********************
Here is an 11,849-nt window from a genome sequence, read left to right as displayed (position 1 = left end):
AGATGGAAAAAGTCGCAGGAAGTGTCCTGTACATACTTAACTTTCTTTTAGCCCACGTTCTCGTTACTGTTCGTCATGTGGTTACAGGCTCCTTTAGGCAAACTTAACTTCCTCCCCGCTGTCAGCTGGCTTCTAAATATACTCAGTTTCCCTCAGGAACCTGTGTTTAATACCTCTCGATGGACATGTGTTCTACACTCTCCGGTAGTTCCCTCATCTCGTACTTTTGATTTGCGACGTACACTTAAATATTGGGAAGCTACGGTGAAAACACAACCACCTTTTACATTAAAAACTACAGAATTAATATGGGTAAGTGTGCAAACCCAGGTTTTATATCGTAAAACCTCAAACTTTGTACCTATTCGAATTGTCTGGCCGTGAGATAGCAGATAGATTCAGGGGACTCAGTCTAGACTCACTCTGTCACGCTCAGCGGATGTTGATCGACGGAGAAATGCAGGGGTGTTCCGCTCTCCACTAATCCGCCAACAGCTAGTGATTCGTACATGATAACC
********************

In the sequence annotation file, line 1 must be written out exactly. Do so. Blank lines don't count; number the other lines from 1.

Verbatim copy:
Here is an 11,849-nt window from a genome sequence, read left to right as displayed (position 1 = left end):